THE SECRET INGREDIENT TO GREAT MANAGEMENT

I was working with one of my great teams of leaders and their managers in a session we call the Mid-Managers Session. It is a group of about 25 people sitting at a horseshoe-shaped table in a big training room. 

Like other sessions I’ve conducted, I was taking them through some questions, showing them how to apply EOS® Tools to their leadership and management issues. But in this session, I was in a bit of a playful mood. 

The group was working through how to keep expectations clear with their direct reports. One of the team members asked, “Jim, I’m feeling good about how to make sure my team is clear on my expectations of them but not so much on how to get clear on their expectations of me.” I could not have asked for a better set-up.

The Secret Ingredient to get Clear on Expectations

Many of the others nodded in agreement with the innocent victim’s question.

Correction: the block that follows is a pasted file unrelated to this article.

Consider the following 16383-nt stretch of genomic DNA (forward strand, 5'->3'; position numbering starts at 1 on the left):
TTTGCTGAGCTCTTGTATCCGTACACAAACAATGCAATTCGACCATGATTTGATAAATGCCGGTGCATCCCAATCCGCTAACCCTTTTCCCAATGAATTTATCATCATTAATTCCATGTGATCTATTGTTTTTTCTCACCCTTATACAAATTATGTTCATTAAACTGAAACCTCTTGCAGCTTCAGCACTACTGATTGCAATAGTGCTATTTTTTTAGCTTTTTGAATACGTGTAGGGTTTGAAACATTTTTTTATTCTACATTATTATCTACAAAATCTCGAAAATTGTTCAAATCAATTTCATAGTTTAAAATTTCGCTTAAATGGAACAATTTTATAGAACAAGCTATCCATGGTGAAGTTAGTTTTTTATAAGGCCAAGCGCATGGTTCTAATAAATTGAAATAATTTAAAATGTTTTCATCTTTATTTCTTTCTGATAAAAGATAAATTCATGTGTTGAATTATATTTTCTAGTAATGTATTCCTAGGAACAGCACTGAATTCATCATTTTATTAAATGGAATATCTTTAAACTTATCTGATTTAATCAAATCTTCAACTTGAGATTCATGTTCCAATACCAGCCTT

“Okay, I am now about to tell you the secret ingredient to great management, which also happens to be how you get clear on your teams’ expectations of you. This is definitely something you want to write down.”  

The group all prepared to write down my breakthrough management technique. After a pregnant pause, I said: 

“You have to ask.” 

“That’s right, you actually have to ask them what their expectation is of you.” Yeah, I received a bit of a groan from the group, but it really is this simple. 

Every member of your team is different and has different needs and management expectations. This makes management tough, but also much more fun. In this world of management, where you have to manage everyone the way they need to be managed, it is essential that you ask.  

Ask them what their expectations of you are, what the right Meeting Pulse™ is for them, how best to communicate with them, and what makes them feel most appreciated. You will always get more value from a team that is getting their needs met.

To get the most from your people and be the manager your team deserves, you need to get out there and ask.

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Written by Jim Coyle

This post originally Previously published on the Nexus Business Solutions blog .